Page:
Forgotten Musicals Friday: Laughing Matters WHEN PIGS FLY

The original production of WHEN PIGS FLY in Howard Crabtree's fabulous costumes. The cast members are each wearing a dress in the shape of a vanity.
The original production of When Pigs Fly in Howard Crabtree’s fabulous costumes.

We’re headed Off-Broadway for today’s Forgotten Musical to celebrate the life of the composer, musical director and accompanist, Dick Gallagher, who passed away on this day in 2005. The show is When Pigs Fly, a revue conceived by Howard Crabtree and Mark Waldrop, the latter of whom wrote the sketches and lyrics. Crabtree would also design the costumes for the show. Of the shows that Gallagher would compose, this was his most successful.

When Pigs Fly celebrates the gay experience. On the surface, it is playful and delightfully camp. The show glitters with joy. But underneath the veneer, there is irony. There are nods to the tragedy of the closet, although the show never becomes tragic. There is also a proud resistance to homophobia in the show’s use of drag and its reclamation and celebration of stereotypes and tropes. It’s a response to gay history as well as the then-present context of the late 1990s and when revisiting it in 2023, When Pigs Fly feels as fresh and relevant as ever. The times have changed, but there is still a long way to go.

Listening to the cast recording of When Pigs Fly offers delight after delight. The title song gets things off to a jaunty start before the show dips into some delightful puns and witty observations in “You’ve Got to Stay in the Game.” There’s a playful defiance in “Light in the Loafers,” which in its staging had shoes that lit up, one of the genius costume conceits for which Crabtree was famous in New York. A delightful trio of torch songs gives voice to people in the queer community who are sometimes invisible to their own. That When Pigs Fly is unafraid to take on the biases held by the very people the show celebrates makes it all the more brilliant.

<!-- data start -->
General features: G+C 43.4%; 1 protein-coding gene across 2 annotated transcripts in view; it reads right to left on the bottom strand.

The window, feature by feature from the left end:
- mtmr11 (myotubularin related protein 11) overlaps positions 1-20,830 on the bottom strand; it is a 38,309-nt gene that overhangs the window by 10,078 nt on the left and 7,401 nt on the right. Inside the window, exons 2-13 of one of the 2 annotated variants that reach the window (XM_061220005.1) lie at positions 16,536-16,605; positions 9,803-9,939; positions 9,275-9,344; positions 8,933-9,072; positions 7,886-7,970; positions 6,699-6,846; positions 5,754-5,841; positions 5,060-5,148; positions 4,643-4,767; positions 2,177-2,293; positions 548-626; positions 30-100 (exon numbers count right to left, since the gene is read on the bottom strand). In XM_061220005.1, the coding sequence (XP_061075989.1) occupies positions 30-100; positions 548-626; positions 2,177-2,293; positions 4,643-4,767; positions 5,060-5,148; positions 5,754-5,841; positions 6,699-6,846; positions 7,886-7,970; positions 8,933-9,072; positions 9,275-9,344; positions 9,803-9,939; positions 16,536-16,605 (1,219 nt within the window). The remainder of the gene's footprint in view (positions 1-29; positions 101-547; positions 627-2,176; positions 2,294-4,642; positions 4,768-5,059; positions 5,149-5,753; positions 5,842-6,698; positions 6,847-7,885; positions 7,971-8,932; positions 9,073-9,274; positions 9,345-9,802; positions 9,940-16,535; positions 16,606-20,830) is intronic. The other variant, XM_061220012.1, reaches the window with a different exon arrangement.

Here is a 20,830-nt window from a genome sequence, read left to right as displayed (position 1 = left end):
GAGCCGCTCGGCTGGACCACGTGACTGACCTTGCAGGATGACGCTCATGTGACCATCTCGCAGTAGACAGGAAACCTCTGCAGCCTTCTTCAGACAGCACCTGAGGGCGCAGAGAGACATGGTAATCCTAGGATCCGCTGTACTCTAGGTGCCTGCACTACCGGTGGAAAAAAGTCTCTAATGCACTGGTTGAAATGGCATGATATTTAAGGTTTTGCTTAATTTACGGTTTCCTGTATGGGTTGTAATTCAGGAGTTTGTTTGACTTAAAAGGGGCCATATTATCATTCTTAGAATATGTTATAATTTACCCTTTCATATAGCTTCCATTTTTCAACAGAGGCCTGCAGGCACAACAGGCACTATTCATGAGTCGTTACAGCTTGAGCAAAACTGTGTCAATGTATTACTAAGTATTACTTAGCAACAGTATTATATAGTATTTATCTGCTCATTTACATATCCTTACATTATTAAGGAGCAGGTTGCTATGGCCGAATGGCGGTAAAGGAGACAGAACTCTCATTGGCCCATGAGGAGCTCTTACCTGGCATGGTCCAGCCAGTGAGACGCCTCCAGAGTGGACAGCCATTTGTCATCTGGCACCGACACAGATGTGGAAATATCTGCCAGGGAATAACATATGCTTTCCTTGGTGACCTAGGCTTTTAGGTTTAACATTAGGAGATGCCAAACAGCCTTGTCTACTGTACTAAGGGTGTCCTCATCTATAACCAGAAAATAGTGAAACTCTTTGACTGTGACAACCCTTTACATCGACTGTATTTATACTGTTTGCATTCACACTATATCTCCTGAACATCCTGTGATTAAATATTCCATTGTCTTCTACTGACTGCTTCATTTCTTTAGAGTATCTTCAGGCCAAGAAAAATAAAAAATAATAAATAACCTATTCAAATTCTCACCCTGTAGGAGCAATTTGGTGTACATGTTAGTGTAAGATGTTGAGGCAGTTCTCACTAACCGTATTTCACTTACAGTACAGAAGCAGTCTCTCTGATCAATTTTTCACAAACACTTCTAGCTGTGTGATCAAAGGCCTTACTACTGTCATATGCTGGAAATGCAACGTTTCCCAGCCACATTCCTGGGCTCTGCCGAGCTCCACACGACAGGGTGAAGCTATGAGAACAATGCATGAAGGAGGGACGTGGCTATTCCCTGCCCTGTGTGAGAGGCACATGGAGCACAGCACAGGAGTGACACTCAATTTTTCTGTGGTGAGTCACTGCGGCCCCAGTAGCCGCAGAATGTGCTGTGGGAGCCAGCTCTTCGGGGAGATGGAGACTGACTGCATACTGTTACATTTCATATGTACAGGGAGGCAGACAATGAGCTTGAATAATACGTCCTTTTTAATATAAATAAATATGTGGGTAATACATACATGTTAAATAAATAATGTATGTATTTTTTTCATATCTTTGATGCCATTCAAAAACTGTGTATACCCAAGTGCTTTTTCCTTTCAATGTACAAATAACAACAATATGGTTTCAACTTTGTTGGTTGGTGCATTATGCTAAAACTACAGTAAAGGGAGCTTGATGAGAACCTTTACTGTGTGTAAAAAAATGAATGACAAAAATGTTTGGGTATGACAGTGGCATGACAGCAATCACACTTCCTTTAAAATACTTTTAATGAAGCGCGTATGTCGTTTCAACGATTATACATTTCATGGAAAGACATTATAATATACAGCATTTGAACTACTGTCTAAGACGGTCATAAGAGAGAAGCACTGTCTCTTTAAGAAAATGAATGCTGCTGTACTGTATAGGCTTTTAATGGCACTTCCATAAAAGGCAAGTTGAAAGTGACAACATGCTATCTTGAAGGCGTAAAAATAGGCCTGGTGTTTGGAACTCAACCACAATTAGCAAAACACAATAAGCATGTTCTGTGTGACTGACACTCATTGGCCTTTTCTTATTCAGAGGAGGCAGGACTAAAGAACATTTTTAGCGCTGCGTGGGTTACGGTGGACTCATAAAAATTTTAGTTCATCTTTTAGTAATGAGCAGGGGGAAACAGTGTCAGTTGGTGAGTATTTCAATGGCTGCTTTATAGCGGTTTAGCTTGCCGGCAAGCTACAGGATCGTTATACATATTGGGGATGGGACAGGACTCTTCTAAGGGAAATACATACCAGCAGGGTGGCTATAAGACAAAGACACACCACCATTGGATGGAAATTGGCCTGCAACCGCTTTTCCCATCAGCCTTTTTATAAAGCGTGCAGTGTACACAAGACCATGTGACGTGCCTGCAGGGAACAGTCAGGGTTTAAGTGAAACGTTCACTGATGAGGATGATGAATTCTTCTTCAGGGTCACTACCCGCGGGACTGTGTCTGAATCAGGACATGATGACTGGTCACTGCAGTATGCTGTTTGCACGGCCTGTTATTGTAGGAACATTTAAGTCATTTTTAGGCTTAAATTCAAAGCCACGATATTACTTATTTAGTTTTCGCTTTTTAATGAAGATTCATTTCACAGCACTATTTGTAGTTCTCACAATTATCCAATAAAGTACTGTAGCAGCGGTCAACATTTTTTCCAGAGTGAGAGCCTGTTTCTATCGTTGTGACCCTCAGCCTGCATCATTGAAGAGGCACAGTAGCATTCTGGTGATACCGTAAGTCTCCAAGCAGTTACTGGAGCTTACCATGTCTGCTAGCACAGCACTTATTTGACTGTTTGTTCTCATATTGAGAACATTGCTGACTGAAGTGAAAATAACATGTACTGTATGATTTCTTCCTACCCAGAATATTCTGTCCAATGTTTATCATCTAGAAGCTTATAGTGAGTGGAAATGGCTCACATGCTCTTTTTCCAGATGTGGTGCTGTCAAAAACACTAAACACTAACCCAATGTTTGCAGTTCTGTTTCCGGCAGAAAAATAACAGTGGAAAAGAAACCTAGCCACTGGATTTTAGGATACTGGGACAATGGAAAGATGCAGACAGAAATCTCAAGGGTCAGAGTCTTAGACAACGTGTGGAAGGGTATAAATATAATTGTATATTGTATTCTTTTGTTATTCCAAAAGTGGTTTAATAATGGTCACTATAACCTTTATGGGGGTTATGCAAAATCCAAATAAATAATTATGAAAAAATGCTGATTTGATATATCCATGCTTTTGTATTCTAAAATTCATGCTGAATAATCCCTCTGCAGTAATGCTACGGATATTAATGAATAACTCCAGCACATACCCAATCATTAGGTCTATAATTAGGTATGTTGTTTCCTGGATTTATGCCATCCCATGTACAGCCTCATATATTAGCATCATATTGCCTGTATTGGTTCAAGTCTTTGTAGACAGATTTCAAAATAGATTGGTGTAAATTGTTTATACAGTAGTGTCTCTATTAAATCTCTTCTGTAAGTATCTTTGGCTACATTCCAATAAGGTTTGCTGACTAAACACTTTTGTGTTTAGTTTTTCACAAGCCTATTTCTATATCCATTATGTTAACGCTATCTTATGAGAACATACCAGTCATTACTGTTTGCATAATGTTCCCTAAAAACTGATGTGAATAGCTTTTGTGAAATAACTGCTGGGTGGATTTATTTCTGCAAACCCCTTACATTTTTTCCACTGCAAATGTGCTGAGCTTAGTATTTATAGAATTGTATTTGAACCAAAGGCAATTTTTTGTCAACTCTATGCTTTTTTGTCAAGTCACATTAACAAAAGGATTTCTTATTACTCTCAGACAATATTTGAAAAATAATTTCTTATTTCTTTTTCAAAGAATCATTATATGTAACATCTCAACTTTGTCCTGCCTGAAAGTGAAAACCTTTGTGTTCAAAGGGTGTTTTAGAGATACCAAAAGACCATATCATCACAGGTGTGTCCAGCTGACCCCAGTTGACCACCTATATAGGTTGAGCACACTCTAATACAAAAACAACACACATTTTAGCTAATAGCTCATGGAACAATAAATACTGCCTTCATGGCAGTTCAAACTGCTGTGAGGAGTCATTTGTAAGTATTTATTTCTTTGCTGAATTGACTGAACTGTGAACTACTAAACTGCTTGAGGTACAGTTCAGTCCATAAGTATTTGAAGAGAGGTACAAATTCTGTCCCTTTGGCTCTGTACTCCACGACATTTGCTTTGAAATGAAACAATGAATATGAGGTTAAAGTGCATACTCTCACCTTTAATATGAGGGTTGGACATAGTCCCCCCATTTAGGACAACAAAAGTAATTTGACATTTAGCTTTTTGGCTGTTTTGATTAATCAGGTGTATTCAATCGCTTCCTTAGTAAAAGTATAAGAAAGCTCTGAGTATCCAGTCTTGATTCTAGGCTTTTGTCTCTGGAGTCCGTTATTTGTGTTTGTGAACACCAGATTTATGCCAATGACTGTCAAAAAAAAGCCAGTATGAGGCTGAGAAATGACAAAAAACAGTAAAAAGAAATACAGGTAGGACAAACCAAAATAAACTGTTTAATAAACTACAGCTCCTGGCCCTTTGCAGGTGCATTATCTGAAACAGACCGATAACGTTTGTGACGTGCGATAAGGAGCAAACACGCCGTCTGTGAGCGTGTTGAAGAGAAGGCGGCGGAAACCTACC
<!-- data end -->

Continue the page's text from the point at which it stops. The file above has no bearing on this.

This all happens before one even arrives at the gay anthem, “A Patriotic Finale,” which recentres the gay experience in US states and settings. It’s insistent and bursts with pride. In fact, celebrated musical theatre writer Peter Filichia once said it should be an official anthem for gay Americans. Perhaps, the most poignant of all the numbers is “Laughing Matters,” a reminder of the need for and power of laughter in a world where so many hateful things happen. Laughter can be weaponised, and we should all arm ourselves with it for our own good.

A 2017 Off-Broadway revival of When Pigs Fly never came to fruition, which is rather devastating. It is a show that deserves to be in our consciousness, an entertainment that holds profound meaning. Seek it out, my pretties!

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